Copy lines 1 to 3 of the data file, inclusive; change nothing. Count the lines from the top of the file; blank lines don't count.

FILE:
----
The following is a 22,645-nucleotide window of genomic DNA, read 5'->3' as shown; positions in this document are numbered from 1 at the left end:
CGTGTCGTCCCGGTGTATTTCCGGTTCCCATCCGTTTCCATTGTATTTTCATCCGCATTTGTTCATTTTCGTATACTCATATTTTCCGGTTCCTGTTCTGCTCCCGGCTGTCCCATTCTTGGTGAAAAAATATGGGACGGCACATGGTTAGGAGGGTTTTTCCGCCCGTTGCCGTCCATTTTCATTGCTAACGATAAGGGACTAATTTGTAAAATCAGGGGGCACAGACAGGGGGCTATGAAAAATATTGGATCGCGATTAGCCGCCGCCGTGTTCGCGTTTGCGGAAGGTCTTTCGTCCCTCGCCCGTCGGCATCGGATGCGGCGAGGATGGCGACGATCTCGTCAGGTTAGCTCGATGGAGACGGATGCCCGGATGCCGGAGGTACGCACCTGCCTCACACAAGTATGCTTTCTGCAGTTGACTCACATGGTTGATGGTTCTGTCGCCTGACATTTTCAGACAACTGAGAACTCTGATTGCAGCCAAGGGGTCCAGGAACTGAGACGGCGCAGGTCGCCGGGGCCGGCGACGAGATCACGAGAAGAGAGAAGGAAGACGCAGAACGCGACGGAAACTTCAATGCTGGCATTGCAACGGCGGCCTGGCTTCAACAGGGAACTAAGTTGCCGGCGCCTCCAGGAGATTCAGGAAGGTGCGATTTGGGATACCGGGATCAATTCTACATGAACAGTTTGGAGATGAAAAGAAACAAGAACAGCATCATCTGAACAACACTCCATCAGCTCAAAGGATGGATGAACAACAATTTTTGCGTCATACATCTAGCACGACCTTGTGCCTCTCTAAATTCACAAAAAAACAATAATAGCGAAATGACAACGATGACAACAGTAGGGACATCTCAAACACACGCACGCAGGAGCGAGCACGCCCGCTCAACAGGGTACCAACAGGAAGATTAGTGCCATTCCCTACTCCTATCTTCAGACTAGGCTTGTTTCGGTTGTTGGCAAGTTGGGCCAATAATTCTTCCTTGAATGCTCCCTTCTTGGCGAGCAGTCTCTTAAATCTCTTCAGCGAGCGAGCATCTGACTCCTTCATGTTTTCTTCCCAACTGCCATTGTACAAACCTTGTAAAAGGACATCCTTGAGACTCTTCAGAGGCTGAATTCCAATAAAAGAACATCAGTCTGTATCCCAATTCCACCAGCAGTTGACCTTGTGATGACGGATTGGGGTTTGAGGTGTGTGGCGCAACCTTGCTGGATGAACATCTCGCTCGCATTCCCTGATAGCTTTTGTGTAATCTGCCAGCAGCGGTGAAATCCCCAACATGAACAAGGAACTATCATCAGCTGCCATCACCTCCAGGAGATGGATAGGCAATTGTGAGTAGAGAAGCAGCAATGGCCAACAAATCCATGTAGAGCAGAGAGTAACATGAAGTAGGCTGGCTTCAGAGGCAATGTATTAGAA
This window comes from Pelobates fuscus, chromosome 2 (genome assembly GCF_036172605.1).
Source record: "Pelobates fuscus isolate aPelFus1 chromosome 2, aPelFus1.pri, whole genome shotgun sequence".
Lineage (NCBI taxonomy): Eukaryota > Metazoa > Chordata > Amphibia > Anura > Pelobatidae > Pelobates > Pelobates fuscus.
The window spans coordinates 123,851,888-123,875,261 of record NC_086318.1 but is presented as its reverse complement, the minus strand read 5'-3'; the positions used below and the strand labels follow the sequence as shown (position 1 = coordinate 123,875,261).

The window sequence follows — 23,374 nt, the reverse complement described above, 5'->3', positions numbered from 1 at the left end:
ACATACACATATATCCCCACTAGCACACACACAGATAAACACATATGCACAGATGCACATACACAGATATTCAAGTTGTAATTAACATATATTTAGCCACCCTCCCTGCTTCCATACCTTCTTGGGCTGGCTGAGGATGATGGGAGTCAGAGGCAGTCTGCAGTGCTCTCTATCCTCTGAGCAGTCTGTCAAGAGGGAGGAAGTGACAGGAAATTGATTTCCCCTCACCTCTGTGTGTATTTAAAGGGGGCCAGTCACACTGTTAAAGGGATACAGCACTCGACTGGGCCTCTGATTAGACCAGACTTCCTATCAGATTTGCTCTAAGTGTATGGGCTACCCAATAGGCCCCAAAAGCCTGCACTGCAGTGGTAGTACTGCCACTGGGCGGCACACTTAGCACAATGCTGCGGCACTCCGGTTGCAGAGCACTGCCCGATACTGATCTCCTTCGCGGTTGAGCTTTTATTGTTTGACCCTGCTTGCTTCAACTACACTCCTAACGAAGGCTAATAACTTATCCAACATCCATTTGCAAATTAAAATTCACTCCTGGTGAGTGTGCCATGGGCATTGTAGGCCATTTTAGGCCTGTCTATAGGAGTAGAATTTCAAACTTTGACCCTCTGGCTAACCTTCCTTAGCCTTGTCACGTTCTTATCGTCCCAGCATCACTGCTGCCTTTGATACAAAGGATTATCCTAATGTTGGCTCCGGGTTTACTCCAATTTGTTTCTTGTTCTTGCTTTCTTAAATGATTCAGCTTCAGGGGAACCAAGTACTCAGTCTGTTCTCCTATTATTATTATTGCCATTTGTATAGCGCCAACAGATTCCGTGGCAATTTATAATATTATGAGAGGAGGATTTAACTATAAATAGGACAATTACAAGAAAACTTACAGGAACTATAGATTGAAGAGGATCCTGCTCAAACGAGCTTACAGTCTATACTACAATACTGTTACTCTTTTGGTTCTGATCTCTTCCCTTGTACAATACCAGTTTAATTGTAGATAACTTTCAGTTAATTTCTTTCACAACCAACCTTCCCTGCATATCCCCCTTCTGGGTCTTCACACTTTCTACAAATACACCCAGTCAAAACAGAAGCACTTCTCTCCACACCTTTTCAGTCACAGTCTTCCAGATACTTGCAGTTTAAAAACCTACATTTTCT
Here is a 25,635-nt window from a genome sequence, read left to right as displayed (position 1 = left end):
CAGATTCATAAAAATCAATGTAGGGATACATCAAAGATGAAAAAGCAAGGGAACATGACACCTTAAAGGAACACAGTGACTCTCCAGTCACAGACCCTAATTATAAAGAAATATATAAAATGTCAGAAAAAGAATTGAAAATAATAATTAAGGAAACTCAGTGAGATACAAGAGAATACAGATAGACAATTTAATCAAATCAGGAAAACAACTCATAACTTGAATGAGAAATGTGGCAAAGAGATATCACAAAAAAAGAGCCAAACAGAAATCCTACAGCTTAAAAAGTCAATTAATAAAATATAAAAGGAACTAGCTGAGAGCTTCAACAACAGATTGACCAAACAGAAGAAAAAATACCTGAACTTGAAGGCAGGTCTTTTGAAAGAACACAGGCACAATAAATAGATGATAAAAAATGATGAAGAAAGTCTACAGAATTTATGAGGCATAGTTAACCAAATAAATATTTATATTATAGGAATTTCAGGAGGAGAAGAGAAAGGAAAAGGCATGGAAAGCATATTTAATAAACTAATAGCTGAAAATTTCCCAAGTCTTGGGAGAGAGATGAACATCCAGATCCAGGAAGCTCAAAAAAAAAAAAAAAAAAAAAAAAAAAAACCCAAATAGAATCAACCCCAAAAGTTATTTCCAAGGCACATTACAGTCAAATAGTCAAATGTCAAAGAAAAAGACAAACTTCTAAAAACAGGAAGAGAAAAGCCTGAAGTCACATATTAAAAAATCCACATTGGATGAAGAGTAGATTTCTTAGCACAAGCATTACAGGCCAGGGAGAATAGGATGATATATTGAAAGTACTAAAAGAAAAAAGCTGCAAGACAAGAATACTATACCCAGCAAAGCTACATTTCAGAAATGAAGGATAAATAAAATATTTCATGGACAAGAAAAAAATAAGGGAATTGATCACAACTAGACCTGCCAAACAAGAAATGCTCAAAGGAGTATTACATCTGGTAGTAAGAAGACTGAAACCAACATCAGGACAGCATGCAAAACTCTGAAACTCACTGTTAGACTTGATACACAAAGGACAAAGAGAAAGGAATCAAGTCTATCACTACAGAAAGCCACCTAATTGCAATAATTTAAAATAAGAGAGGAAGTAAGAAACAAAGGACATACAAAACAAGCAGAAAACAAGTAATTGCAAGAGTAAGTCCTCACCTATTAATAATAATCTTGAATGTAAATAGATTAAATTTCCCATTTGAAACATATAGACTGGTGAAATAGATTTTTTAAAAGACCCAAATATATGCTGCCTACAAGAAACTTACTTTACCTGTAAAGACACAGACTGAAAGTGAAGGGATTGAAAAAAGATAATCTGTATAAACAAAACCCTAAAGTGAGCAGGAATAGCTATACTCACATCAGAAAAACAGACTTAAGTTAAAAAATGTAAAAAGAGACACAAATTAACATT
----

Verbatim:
The following is a 22,645-nucleotide window of genomic DNA, read 5'->3' as shown; positions in this document are numbered from 1 at the left end:
CGTGTCGTCCCGGTGTATTTCCGGTTCCCATCCGTTTCCATTGTATTTTCATCCGCATTTGTTCATTTTCGTATACTCATATTTTCCGGTTCCTGTTCTGCTCCCGGCTGTCCCATTCTTGGTGAAAAAATATGGGACGGCACATGGTTAGGAGGGTTTTTCCGCCCGTTGCCGTCCATTTTCATTGCTAACGATAAGGGACTAATTTGTAAAATCAGGGGGCACAGACAGGGGGCTATGAAAAATATTGGATCGCGATTAGCCGCCGCCGTGTTCGCGTTTGCGGAAGGTCTTTCGTCCCTCGCCCGTCGGCATCGGATGCGGCGAGGATGGCGACGATCTCGTCAGGTTAGCTCGATGGAGACGGATGCCCGGATGCCGGAGGTACGCACCTGCCTCACACAAGTATGCTTTCTGCAGTTGACTCACATGGTTGATGGTTCTGTCGCCTGACATTTTCAGACAACTGAGAACTCTGATTGCAGCCAAGGGGTCCAGGAACTGAGACGGCGCAGGTCGCCGGGGCCGGCGACGAGATCACGAGAAGAGAGAAGGAAGACGCAGAACGCGACGGAAACTTCAATGCTGGCATTGCAACGGCGGCCTGGCTTCAACAGGGAACTAAGTTGCCGGCGCCTCCAGGAGATTCAGGAAGGTGCGATTTGGGATACCGGGATCAATTCTACATGAACAGTTTGGAGATGAAAAGAAACAAGAACAGCATCATCTGAACAACACTCCATCAGCTCAAAGGATGGATGAACAACAATTTTTGCGTCATACATCTAGCACGACCTTGTGCCTCTCTAAATTCACAAAAAAACAATAATAGCGAAATGACAACGATGACAACAGTAGGGACATCTCAAACACACGCACGCAGGAGCGAGCACGCCCGCTCAACAGGGTACCAACAGGAAGATTAGTGCCATTCCCTACTCCTATCTTCAGACTAGGCTTGTTTCGGTTGTTGGCAAGTTGGGCCAATAATTCTTCCTTGAATGCTCCCTTCTTGGCGAGCAGTCTCTTAAATCTCTTCAGCGAGCGAGCATCTGACTCCTTCATGTTTTCTTCCCAACTGCCATTGTACAAACCTTGTAAAAGGACATCCTTGAGACTCTTCAGAGGCTGAATTCCAATAAAAGAACATCAGTCTGTATCCCAATTCCACCAGCAGTTGACCTTGTGATGACGGATTGGGGTTTGAGGTGTGTGGCGCAACCTTGCTGGATGAACATCTCGCTCGCATTCCCTGATAGCTTTTGTGTAATCTGCCAGCAGCGGTGAAATCCCCAACATGAACAAGGAACTATCATCAGCTGCCATCACCTCCAGGAGATGGATAGGCAATTGTGAGTAGAGAAGCAGCAATGGCCAACAAATCCATGTAGAGCAGAGAGTAACATGAAGTAGGCTGGCTTCAGAGGCAATGTATTAGAA
This window comes from Pelobates fuscus, chromosome 2 (genome assembly GCF_036172605.1).